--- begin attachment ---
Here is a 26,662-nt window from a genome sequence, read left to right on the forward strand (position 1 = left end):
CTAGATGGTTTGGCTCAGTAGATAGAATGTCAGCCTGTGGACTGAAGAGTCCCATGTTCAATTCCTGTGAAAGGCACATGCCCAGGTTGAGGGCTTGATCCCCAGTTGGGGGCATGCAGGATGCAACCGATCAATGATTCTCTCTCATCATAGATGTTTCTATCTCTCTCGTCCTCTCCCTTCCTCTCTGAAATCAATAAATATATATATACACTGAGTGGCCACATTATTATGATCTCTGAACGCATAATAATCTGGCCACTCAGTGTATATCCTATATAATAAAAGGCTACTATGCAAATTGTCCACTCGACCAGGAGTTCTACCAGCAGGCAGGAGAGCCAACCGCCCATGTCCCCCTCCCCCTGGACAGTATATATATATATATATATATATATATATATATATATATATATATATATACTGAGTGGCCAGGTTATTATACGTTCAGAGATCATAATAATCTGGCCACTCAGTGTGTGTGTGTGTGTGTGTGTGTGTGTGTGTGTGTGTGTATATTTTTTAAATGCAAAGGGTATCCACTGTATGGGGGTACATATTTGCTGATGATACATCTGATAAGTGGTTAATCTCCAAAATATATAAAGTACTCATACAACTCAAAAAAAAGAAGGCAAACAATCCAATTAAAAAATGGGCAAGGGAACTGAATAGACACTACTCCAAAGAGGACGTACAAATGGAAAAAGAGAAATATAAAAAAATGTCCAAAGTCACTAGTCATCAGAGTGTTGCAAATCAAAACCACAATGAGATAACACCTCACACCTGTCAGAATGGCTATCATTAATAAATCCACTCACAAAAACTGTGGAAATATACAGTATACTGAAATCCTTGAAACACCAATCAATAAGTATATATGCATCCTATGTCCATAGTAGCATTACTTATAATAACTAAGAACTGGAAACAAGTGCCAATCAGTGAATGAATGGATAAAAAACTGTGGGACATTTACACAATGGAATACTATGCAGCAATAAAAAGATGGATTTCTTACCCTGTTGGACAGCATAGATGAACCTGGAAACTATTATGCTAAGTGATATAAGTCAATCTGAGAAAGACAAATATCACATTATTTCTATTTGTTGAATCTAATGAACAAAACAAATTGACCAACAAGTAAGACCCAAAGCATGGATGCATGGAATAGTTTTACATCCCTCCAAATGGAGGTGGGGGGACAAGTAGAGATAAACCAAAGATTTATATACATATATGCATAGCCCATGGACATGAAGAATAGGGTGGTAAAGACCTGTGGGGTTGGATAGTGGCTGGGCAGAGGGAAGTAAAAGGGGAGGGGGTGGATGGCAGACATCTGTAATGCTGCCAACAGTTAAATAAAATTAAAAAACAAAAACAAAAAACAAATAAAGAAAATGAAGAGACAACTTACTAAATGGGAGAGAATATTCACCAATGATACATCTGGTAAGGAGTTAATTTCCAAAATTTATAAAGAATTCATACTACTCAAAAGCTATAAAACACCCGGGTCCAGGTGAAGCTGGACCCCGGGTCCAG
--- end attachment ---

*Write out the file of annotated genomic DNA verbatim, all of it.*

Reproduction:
Here is a 26,662-nt window from a genome sequence, read left to right on the forward strand (position 1 = left end):
CTAGATGGTTTGGCTCAGTAGATAGAATGTCAGCCTGTGGACTGAAGAGTCCCATGTTCAATTCCTGTGAAAGGCACATGCCCAGGTTGAGGGCTTGATCCCCAGTTGGGGGCATGCAGGATGCAACCGATCAATGATTCTCTCTCATCATAGATGTTTCTATCTCTCTCGTCCTCTCCCTTCCTCTCTGAAATCAATAAATATATATATACACTGAGTGGCCACATTATTATGATCTCTGAACGCATAATAATCTGGCCACTCAGTGTATATCCTATATAATAAAAGGCTACTATGCAAATTGTCCACTCGACCAGGAGTTCTACCAGCAGGCAGGAGAGCCAACCGCCCATGTCCCCCTCCCCCTGGACAGTATATATATATATATATATATATATATATATATATATATATATATATATACTGAGTGGCCAGGTTATTATACGTTCAGAGATCATAATAATCTGGCCACTCAGTGTGTGTGTGTGTGTGTGTGTGTGTGTGTGTGTGTGTGTATATTTTTTAAATGCAAAGGGTATCCACTGTATGGGGGTACATATTTGCTGATGATACATCTGATAAGTGGTTAATCTCCAAAATATATAAAGTACTCATACAACTCAAAAAAAAGAAGGCAAACAATCCAATTAAAAAATGGGCAAGGGAACTGAATAGACACTACTCCAAAGAGGACGTACAAATGGAAAAAGAGAAATATAAAAAAATGTCCAAAGTCACTAGTCATCAGAGTGTTGCAAATCAAAACCACAATGAGATAACACCTCACACCTGTCAGAATGGCTATCATTAATAAATCCACTCACAAAAACTGTGGAAATATACAGTATACTGAAATCCTTGAAACACCAATCAATAAGTATATATGCATCCTATGTCCATAGTAGCATTACTTATAATAACTAAGAACTGGAAACAAGTGCCAATCAGTGAATGAATGGATAAAAAACTGTGGGACATTTACACAATGGAATACTATGCAGCAATAAAAAGATGGATTTCTTACCCTGTTGGACAGCATAGATGAACCTGGAAACTATTATGCTAAGTGATATAAGTCAATCTGAGAAAGACAAATATCACATTATTTCTATTTGTTGAATCTAATGAACAAAACAAATTGACCAACAAGTAAGACCCAAAGCATGGATGCATGGAATAGTTTTACATCCCTCCAAATGGAGGTGGGGGGACAAGTAGAGATAAACCAAAGATTTATATACATATATGCATAGCCCATGGACATGAAGAATAGGGTGGTAAAGACCTGTGGGGTTGGATAGTGGCTGGGCAGAGGGAAGTAAAAGGGGAGGGGGTGGATGGCAGACATCTGTAATGCTGCCAACAGTTAAATAAAATTAAAAAACAAAAACAAAAAACAAATAAAGAAAATGAAGAGACAACTTACTAAATGGGAGAGAATATTCACCAATGATACATCTGGTAAGGAGTTAATTTCCAAAATTTATAAAGAATTCATACTACTCAAAAGCTATAAAACACCCGGGTCCAGGTGAAGCTGGACCCCGGGTCCAG